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A slight incapable manager - suggestions ?

Hi everyone

 I understand that incapable is a strong word but I might have expected a bit more . During my time at work I find that ( which is being found gradually ) , that my manager struggles to understand what I meant sometimes , for example, Often I provide more complex ideas but she would expected much more straightforward answers,  If I wanted to combine everything into one large file onto Excel, it’s too much for her so she wanted a simple version ( ie different tab) but for me, I would find it easier to comprehend. I mean my managers definitely have her strengths which I can learn it from, but so much time being spent on things she might not find it understanding. If she gives me a task, we are going back and forth back and forth to work something because the initial instruction was not strong. She was  my role before, therefore it might be a steep learning curve  and also, with greatest respect( and I am certainly not being arrogant) , I came from a masters economics background, she is 15 years older than me, however only has An a level degree, I think for me the company has a lot to Learn from, but the manager was not up to my standard.  Any tips on improving the working relationship ? 

Many thanks in advance 

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  • The organisation has promoted her. The organisation has chosen her to lead. They may have made a mistake but it’s their choice I would step back and see what I could do to adapt my style to serve her better.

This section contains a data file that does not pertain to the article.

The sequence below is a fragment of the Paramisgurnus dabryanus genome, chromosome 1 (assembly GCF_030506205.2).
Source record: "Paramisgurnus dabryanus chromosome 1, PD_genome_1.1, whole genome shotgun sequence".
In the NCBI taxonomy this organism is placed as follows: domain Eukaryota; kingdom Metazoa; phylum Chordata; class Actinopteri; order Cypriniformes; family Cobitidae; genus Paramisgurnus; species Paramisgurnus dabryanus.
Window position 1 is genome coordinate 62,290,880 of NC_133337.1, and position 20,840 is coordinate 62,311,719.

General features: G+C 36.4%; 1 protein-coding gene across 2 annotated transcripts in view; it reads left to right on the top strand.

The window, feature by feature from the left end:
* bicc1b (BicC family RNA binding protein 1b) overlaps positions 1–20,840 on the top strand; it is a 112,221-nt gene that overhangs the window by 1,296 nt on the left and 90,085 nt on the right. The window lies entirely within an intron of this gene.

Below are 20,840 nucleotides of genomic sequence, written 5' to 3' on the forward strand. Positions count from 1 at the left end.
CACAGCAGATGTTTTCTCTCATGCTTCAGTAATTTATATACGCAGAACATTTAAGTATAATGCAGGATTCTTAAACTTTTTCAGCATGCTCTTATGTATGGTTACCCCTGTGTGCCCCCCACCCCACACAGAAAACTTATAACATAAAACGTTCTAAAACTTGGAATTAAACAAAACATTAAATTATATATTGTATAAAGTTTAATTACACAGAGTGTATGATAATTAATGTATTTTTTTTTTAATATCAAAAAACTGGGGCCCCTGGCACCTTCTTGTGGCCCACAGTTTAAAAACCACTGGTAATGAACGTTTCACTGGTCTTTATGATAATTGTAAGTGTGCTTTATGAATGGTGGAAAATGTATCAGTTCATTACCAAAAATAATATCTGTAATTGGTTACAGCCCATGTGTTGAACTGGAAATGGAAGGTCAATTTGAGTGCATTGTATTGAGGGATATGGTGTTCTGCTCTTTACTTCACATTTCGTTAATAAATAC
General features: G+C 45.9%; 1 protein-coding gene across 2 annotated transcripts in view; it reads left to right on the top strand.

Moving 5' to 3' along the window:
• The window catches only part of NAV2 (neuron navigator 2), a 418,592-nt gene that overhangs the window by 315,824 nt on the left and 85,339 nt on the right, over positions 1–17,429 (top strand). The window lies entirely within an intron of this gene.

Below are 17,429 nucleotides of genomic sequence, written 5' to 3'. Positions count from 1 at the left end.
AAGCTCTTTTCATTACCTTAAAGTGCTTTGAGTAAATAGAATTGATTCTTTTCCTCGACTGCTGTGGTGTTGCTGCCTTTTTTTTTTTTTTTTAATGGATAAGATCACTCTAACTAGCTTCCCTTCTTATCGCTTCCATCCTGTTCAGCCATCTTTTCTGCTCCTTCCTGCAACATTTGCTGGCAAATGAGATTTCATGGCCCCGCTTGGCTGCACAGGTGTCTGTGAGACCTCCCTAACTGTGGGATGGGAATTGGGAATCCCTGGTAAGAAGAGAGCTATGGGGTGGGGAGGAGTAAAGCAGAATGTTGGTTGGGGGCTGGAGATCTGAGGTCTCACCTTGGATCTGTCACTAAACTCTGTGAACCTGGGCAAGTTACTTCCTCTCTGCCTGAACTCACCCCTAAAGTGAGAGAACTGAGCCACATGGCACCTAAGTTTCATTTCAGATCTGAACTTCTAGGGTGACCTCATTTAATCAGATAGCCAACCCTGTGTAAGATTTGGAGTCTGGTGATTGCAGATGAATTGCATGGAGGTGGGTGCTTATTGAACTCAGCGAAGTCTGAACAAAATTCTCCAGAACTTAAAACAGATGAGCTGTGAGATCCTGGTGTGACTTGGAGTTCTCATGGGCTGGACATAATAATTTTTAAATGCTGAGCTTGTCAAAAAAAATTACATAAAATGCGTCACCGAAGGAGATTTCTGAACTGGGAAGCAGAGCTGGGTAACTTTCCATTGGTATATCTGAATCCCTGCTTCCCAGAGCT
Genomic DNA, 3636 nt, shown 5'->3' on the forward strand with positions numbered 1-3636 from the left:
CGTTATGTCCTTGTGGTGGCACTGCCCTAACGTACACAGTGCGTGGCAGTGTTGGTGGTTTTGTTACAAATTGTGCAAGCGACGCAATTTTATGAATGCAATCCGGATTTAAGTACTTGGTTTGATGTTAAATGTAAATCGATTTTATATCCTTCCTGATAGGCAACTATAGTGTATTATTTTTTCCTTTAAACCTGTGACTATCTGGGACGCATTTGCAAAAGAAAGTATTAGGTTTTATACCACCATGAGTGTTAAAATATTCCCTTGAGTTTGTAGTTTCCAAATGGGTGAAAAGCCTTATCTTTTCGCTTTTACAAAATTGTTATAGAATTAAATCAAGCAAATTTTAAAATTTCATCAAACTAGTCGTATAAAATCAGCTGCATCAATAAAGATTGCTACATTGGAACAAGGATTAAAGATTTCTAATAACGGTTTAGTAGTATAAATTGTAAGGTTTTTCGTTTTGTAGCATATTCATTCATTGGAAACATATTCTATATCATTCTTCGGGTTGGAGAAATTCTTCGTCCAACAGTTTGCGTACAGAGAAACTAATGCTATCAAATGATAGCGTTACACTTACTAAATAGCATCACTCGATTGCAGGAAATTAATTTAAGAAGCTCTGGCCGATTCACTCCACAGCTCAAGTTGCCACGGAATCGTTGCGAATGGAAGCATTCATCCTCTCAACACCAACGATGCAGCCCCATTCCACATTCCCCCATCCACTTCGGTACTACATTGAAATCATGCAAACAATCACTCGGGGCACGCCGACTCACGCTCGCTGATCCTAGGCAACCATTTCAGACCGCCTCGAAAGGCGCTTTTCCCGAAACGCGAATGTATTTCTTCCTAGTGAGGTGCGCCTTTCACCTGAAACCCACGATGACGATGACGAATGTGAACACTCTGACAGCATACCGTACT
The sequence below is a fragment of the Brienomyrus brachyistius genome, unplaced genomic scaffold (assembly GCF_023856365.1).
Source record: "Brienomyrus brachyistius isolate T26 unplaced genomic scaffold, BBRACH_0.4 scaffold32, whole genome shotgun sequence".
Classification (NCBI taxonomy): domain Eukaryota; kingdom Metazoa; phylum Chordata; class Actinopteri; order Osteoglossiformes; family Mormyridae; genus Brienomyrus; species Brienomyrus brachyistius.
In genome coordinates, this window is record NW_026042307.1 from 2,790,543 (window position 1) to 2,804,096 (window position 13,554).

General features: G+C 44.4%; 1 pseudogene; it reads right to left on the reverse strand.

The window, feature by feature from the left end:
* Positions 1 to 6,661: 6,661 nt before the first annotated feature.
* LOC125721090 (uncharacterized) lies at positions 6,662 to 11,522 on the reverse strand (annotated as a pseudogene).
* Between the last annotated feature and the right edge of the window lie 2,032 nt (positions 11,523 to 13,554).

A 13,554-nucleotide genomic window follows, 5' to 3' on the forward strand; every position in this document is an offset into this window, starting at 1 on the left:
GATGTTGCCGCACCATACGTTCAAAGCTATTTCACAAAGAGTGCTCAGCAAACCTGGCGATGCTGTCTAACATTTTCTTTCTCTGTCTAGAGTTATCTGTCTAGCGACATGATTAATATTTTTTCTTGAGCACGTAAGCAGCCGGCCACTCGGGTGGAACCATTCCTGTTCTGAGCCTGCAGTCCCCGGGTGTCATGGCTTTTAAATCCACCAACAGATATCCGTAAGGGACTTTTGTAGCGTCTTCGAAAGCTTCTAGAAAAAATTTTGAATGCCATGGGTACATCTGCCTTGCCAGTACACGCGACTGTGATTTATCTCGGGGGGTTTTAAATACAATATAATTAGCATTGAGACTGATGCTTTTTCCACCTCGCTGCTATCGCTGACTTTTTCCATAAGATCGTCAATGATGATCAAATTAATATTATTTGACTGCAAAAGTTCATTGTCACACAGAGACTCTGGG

It may well be that in time you can develop a better understanding with her and move her more towards you. But you aren’t delivering what she needs at the moment which ultimately will affect you more than her.

    Btw I would drop the thoughts about your relative academic qualifications - you are right it sounds arrogant.
  • In reply to Keith:

    Thanks for the prompt reply Keith! Useful tips. Regarding the qualification, it’s the gap between the level of understanding , not bringing this in to act patronising, this isn’t my first job , my previous bosses comprehend slightly better and quicker. But you are right ,I guess I will be patient.
  • Hi, I think I agree with Keith, you need to work with your manager to develop a better working relationship. I think you need to understand your LM needs and what she is trying to achieve and asking you do, so maybe you can adapt your working style in the first instance. of course you may have better ways of presenting the evidence, but you are going to have to learn her/his way of working and then engage with her/him to demonstrate how something can be changed for the better. With regards to qualifications, it is an excellent achievement for you completing your masters, but your LM may not have had the chance to study to this advance level does not make her any less experience or unable to do the job. She has practical work experience and has learnt/built her career in this way. Theory and learning is fantastic but sometimes practical skills/ experience teach us lessons that cannot be learnt in a textbook.